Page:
All of the livingOur impoverished state is marked by our awareness that "we are not very reliably at home in the interpreted world." Hence, in order to regain for ourselves something that would equal the spiritual and existential fervor that characterized the ages of faith, we must take upon ourselves the task of endowing the world (which, for Rilke, is the world of things and of intimate personal relations) with the inwardness of feeling that other ages directed toward a divinity.
Make the mistake of drawing too sharp distinctions.
Angels (it is said) would be often unable to tell
Whether they moved among living or dead.
Joy, love, and above all suffering and pain should not be diffuse sensations accompanying an unending series of vague hopes and regrets; they must become the objects of a total commitment. Thus, since we are "not yet" strong enough to give ourselves totally in love, we had better follow the example of the lover ("Gaspara Stampa") who drew her strength from an unrequited, "uninterrupted" feeling, or indeed of Narcissus, who used the natural world as a magnifying mirror of his feeling.
Les saltimbanques, the traveling artistes of Pablo Picasso's "blue period" paintings, celebrated in the Fifth Elegy, most fully symbolize our condition. In a world in which all actions are liable to remain uncompleted ("We, though, while we're intent upon one thing, / can feel the cost and conquest of the other"), suffering—the fullest possible realization and appropriation by the self of what is inflicted from without—will be the greater virtue:
Killing merely is a form of our wandering sadness ...
Pure in the spirit serene
Is what we ourselves endure.
History, for Rilke, is not a social phenomenon but a pageant of situations and persons in whom the ideal of completion and strength of feeling was realized, just as the contemporary world is a series of images that portray our deprivations and stunted responses.
To make something of one's fate, of one's experiences, is to give them the permanence (essentially poetic) of a moment of intensity. Similarly, the supreme task, set by the imminence of death, is to repair the adventitiousness of death by drawing it into my life, by making of it "my own death."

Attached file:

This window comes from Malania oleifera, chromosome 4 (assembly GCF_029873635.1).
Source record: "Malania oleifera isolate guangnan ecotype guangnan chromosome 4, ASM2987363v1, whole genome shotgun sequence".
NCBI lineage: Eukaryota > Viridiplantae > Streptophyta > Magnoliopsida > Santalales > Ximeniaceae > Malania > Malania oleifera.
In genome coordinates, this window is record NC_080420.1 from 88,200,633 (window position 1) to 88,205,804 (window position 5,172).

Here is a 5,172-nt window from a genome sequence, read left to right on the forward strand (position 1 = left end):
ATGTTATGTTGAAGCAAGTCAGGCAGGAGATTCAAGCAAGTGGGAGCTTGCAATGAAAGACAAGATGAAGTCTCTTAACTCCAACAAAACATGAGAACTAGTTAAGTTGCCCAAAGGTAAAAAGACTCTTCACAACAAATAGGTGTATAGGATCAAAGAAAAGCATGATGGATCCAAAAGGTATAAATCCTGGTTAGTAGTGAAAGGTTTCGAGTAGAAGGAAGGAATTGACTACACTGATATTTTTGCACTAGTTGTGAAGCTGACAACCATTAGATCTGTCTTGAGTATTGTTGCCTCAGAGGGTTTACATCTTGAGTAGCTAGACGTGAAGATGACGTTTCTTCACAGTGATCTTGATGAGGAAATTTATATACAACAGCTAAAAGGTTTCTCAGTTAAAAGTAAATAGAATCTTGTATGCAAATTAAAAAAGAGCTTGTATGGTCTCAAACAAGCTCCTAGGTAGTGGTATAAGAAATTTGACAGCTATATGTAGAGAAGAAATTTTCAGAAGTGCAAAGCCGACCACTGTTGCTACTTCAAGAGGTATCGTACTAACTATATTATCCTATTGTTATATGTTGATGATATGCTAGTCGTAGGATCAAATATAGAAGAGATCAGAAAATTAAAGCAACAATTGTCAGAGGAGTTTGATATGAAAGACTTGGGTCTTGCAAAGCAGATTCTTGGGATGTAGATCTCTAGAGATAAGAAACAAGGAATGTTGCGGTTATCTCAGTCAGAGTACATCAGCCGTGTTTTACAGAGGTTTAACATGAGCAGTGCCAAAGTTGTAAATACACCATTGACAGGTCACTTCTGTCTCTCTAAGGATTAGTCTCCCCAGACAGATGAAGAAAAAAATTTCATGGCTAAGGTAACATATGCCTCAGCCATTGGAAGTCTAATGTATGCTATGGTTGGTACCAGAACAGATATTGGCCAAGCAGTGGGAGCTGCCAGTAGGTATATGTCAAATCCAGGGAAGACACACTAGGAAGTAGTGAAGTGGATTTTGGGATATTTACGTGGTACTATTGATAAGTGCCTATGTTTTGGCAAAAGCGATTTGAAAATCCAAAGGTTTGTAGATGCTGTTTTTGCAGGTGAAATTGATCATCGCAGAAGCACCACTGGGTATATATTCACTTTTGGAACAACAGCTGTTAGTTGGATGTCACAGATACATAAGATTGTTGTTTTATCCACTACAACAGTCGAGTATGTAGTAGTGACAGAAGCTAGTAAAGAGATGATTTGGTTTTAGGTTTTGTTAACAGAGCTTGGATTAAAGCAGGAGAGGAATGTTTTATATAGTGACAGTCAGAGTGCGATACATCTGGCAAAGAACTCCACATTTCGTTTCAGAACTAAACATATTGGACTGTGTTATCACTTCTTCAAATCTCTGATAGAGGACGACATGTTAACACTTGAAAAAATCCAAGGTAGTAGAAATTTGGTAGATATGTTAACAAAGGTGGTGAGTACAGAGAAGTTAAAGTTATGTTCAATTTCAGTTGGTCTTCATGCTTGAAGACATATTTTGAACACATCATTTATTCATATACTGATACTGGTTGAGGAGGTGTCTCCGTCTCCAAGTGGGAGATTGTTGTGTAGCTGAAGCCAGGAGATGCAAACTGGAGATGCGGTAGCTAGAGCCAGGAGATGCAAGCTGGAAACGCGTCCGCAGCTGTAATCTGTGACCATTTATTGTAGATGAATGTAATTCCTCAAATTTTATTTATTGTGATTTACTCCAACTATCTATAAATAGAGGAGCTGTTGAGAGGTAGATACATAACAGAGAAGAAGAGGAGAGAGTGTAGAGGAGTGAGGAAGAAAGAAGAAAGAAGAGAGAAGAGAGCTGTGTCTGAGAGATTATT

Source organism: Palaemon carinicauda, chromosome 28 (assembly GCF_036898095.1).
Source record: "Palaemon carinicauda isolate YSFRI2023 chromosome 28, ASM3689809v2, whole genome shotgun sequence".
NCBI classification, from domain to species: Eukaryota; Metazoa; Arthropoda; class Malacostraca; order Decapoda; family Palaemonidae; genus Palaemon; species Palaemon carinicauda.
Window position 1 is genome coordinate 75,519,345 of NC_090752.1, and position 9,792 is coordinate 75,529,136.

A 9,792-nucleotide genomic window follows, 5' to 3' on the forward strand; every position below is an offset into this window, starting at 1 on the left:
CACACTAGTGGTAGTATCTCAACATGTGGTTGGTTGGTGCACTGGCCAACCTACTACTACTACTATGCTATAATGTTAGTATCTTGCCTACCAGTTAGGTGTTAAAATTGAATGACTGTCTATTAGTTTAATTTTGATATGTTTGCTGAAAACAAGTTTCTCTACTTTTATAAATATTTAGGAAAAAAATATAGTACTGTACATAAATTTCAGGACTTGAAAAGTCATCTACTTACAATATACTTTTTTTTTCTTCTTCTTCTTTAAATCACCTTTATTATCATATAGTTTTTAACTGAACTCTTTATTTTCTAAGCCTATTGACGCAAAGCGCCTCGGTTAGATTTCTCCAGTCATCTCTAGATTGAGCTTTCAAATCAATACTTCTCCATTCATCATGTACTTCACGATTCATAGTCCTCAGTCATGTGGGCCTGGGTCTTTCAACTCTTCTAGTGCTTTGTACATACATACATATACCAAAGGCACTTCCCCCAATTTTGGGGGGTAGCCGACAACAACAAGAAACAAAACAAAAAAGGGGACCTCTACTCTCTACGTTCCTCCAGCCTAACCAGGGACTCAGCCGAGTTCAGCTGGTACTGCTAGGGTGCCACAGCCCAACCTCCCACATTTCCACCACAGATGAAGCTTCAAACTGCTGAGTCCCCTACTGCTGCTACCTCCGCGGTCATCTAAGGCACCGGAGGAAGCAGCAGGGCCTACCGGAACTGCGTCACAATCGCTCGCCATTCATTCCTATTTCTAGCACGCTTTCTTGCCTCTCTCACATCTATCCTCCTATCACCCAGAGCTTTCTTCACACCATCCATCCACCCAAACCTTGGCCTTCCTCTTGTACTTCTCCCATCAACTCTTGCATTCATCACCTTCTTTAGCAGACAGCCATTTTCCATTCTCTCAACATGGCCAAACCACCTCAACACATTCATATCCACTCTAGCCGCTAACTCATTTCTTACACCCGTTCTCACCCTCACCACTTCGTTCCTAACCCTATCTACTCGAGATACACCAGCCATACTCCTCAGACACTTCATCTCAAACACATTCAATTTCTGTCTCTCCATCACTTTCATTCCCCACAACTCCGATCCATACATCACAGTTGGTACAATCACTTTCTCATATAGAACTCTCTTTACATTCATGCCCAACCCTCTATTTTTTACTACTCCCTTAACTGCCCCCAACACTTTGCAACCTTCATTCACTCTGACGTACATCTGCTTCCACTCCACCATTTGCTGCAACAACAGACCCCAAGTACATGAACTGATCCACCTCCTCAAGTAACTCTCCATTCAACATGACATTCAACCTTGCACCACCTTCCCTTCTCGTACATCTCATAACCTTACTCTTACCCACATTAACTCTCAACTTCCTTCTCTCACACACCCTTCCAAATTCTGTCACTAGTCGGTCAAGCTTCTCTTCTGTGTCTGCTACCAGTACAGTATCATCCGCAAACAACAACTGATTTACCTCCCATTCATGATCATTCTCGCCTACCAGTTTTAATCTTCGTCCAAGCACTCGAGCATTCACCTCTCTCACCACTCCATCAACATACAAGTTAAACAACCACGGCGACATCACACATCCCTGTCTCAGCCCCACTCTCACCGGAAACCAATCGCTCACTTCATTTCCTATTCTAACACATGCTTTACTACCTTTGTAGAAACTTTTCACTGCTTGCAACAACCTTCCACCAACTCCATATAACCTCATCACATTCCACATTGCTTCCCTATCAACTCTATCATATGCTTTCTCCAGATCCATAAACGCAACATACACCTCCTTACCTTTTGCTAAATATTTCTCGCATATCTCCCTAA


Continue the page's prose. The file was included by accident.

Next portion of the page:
The immensity of the task of creating a new spirituality is betrayed by the complex, and quite conscious, ambiguities of Rilke's images of transcendence, chief of which is the image of the Angel, as he appears in the Elegies. He is a messenger (angelos) from another sphere; hence, there must be one who sent him.
But the Angel comes upon us with a terrible majesty and strength which, to us who are weak, is all his own. In many such astonishing images Rilke expresses the "pure [=necessary] contradiction" that he sees as the root of our being: only by living in total commitment to "the Earth," the here and now, can man transform it into "the heart's inner space," and thus wrest some eventual transition into a "soundless" Beyond—wrest it from he knows not whom.
The most accomplished practitioner of such transformations is Orpheus, the poet-maker who, in the creative act, stills all strife by transforming it into song, eternalizes the moment by making of it a monument of inwardness, and transfixes suffering into the eternally valid image of "Lament" (Tenth Elegy).
In a world yearning for the security of faith and finding it in ideology, Rilke's vertiginous images were reduced to prosy precepts for living, becoming thus at once esoteric and banal. Rilke's poetry is not necessarily esoteric, and the creative activity he extolled is closely related to the poetic; but he addressed himself to the single individual.
The social sphere of modern life is branded as wholly inauthentic (Rilke either ignored or briefly satirized it); all concerted action is an escape from defective selfhood. He understood and expressed velleities supremely well; his poetry hardly offers a nostrum to cure them.